Time to review ‘bad word’ law, says Grange - But minister insists artistes don’t have to use profanity
Culture minister Olivia 'Babsy' Grange says the time has come for a review of the 'bad word law', even as she urges entertainers to avoid using profanity on stage.
Under the Towns and Communities Act of 1843 , it is illegal for any person to use any profane, indecent or obscene language. A person convicted of this offence can be fined up to $1,500 or be imprisoned for up to 30 days.
"I think it's time to review those laws, but at the same time I think that we are creative enough that we don't have to go on stage and swear," Grange told THE STAR.
"And so I want to encourage the industry not to go there. It's absolutely unnecessary. We're not short of lyrics, so we don't have to use profanity."
Dancehall artiste Bayka was forced to cut short his performance at this year's staging of Reggae Sumfest after he used profanity on stage. The entertainer, whose given name is Ronaldo Billings, was charged under the 179 year-old law.
St James police commander Senior Superintendent of Police Vernon Ellis later said, "If you are coming to Sumfest to break the law you must come prepared to face the consequences."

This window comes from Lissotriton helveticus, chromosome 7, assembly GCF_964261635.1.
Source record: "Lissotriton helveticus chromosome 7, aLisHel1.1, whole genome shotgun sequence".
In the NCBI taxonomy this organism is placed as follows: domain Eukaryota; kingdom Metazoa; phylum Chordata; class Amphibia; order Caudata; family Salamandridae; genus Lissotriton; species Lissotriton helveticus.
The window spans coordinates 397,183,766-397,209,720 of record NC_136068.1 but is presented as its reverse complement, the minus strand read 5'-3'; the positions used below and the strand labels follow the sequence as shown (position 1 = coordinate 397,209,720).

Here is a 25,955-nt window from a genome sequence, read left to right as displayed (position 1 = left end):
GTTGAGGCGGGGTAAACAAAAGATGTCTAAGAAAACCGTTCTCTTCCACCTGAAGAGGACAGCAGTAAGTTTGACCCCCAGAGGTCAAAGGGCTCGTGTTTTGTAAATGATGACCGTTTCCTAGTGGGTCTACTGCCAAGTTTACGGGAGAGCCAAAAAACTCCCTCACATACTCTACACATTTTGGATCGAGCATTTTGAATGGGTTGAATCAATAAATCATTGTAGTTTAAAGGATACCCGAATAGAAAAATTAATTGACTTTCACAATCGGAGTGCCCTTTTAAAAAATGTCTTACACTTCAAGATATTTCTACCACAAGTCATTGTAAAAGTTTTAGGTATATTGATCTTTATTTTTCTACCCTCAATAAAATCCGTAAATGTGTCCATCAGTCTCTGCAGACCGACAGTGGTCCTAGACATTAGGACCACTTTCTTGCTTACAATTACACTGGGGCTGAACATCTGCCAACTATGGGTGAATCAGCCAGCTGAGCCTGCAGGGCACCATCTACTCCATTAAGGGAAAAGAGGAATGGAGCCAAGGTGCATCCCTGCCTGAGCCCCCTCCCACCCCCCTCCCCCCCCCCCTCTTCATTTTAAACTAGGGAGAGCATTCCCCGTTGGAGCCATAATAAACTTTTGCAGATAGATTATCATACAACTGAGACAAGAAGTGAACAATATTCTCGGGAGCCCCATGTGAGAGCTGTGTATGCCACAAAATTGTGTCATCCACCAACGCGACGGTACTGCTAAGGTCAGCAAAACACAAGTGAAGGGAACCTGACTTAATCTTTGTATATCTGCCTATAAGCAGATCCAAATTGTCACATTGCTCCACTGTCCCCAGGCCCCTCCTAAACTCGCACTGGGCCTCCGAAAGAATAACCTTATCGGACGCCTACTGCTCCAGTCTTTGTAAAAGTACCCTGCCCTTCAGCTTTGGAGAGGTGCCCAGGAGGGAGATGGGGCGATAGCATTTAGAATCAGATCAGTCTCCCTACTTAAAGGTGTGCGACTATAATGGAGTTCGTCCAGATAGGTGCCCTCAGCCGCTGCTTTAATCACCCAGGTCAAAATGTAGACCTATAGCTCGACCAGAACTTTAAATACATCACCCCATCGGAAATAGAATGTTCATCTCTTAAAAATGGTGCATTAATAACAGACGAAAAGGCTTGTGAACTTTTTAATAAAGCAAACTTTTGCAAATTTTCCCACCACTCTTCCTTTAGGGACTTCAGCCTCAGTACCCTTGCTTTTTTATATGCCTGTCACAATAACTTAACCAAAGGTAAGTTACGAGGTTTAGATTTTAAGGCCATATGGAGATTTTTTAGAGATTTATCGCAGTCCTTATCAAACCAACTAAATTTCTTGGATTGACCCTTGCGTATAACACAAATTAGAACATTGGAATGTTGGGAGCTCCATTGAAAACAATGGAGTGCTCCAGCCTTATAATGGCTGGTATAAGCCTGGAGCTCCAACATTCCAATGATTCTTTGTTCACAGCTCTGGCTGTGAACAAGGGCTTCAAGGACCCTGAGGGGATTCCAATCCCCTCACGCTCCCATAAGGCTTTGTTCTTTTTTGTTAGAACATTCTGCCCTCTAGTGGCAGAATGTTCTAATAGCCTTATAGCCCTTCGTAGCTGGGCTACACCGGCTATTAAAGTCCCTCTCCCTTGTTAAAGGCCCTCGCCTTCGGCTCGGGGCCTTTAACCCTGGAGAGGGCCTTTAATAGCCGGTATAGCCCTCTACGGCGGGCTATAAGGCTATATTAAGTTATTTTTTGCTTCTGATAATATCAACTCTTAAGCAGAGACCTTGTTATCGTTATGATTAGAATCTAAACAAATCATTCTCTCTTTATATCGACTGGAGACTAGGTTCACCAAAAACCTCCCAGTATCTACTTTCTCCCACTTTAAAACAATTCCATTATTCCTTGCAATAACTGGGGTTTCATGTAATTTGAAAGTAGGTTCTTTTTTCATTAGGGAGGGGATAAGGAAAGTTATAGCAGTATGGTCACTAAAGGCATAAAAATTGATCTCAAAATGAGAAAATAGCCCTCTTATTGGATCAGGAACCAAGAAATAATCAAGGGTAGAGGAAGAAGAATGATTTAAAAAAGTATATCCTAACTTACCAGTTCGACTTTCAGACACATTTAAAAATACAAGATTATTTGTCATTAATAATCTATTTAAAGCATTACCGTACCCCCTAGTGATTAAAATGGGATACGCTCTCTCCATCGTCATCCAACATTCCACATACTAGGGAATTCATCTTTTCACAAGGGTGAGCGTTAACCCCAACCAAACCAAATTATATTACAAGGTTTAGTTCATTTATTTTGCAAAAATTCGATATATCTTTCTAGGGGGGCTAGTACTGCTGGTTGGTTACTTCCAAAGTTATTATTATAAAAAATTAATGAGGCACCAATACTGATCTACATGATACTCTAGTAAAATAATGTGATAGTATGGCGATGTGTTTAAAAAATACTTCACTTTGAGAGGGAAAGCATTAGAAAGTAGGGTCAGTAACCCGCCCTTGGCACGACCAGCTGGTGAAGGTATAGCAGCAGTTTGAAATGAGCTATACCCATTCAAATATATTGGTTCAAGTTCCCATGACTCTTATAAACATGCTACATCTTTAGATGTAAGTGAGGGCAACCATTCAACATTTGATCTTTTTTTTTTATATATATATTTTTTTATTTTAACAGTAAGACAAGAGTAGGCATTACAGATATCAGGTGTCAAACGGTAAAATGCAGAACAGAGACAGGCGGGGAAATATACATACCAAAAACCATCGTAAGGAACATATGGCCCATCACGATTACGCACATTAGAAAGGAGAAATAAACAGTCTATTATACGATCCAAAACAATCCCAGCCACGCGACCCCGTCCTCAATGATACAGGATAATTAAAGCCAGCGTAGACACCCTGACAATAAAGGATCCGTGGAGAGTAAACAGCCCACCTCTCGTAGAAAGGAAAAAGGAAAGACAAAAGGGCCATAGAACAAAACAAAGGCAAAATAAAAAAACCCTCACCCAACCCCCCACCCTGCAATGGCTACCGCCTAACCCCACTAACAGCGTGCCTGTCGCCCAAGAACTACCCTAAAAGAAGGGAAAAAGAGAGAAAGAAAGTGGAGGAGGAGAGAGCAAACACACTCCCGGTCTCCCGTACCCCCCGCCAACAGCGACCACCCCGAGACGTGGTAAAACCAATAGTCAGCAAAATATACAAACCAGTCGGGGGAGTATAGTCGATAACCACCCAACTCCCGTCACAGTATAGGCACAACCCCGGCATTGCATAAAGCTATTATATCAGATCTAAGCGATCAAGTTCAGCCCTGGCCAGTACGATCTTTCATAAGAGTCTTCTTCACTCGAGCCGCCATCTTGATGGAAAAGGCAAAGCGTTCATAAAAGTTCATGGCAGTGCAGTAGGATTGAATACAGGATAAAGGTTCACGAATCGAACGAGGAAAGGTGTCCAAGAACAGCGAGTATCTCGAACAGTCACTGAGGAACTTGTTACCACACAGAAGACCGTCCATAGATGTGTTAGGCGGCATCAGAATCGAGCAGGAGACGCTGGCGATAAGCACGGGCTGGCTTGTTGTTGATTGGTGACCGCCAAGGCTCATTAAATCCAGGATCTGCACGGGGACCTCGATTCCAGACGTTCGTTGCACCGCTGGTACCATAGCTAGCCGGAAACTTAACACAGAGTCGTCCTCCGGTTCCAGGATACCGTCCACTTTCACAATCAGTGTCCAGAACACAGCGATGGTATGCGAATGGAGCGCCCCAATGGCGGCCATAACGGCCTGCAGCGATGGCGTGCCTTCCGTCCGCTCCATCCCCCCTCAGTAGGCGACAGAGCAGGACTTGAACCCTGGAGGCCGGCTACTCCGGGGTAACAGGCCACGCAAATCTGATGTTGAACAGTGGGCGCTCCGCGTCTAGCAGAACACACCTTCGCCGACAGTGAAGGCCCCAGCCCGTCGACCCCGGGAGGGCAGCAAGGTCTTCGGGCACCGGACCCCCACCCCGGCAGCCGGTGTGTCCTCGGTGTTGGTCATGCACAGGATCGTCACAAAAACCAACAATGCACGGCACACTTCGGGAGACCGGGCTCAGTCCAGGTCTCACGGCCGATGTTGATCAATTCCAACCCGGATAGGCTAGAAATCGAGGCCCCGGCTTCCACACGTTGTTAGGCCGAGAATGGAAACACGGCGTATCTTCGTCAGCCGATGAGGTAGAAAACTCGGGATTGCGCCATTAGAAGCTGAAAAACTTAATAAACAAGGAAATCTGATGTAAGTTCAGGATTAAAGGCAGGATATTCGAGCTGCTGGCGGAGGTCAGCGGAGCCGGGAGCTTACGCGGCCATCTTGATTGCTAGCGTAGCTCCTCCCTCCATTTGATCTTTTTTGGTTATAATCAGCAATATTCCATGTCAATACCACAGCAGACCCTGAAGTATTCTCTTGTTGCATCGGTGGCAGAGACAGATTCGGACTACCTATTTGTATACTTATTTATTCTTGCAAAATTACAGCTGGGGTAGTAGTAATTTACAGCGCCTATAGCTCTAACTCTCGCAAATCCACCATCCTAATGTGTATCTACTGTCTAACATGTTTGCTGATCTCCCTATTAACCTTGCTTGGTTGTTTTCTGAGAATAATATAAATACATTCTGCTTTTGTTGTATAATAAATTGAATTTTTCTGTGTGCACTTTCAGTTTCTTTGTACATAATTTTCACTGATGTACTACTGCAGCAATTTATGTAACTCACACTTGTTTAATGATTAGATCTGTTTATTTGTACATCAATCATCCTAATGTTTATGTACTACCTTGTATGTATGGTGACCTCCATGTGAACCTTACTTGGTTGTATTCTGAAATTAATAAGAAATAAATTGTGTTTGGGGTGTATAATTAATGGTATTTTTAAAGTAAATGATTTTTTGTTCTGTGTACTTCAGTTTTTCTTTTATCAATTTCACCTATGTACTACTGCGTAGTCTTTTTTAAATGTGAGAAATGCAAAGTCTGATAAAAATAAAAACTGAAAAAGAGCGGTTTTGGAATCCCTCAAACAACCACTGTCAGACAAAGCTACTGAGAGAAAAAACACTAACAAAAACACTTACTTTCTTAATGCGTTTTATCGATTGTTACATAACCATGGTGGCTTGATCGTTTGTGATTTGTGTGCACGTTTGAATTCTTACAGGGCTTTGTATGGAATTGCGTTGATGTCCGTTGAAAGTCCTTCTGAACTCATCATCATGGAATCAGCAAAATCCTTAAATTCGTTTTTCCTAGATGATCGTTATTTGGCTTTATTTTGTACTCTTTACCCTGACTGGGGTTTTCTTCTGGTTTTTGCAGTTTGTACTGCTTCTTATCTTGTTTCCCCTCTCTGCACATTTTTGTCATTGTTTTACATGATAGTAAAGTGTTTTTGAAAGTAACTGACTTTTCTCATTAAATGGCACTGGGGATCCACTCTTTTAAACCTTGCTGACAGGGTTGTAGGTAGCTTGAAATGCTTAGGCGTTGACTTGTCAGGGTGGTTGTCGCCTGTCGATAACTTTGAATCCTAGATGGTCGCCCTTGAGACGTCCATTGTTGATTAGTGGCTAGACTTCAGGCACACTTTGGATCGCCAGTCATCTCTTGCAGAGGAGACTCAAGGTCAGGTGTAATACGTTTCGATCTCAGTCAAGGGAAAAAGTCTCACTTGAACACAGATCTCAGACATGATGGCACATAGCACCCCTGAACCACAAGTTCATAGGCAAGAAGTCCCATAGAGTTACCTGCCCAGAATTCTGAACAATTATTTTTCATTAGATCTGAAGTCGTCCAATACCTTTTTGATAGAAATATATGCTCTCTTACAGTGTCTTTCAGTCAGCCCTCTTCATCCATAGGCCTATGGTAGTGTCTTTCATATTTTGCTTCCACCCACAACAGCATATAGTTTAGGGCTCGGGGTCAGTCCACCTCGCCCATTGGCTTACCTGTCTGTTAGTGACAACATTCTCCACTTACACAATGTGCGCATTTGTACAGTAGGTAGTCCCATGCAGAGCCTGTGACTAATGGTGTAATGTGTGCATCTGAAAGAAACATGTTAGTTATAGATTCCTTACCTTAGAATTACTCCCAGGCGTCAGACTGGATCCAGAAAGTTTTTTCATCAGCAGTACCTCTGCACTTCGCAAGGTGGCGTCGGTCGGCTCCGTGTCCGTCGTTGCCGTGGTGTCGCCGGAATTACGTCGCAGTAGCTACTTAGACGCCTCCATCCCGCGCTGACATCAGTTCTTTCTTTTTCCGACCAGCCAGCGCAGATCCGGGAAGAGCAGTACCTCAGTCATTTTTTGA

"So if you come to Sumfest to curse bad words bring your toothbrush and all the other necessaries because you are going to spend some time in jail," Ellis said.
Grange, speaking with THE STAR, noted that some persons have argued that it is "a matter of opinion what is profane and what is a bad word".
She, however, argued that until and unless the law is changed, entertainers have a duty to deliver exciting and clean content to the audience.
"If you want to be recognised as a good artiste, as a good songwriter, as a good performer, you have to, as we would say, temper di ting, and recognise that your audience is who you must please, not your own ego and not your own desire to use curse words on the stage. So I would encourage them not to do it, although I recognise that some of the laws that are on our books need to be reviewed," Grange said.
Critics of the current law have called for it to be updated or repealed. Attorney-at-law Kimberley Brown, while staying neutral on the present day applicability of the law, said a venue exemption clause could be considered
"It may be appropriate, though, to consider if a venue which is accessible by the public, but occupied exclusively by adults who consent to hearing obscenity, should be an exception to the prohibition against bad words in public places," said Brown, an associate at Myers, Fletcher & Gordon.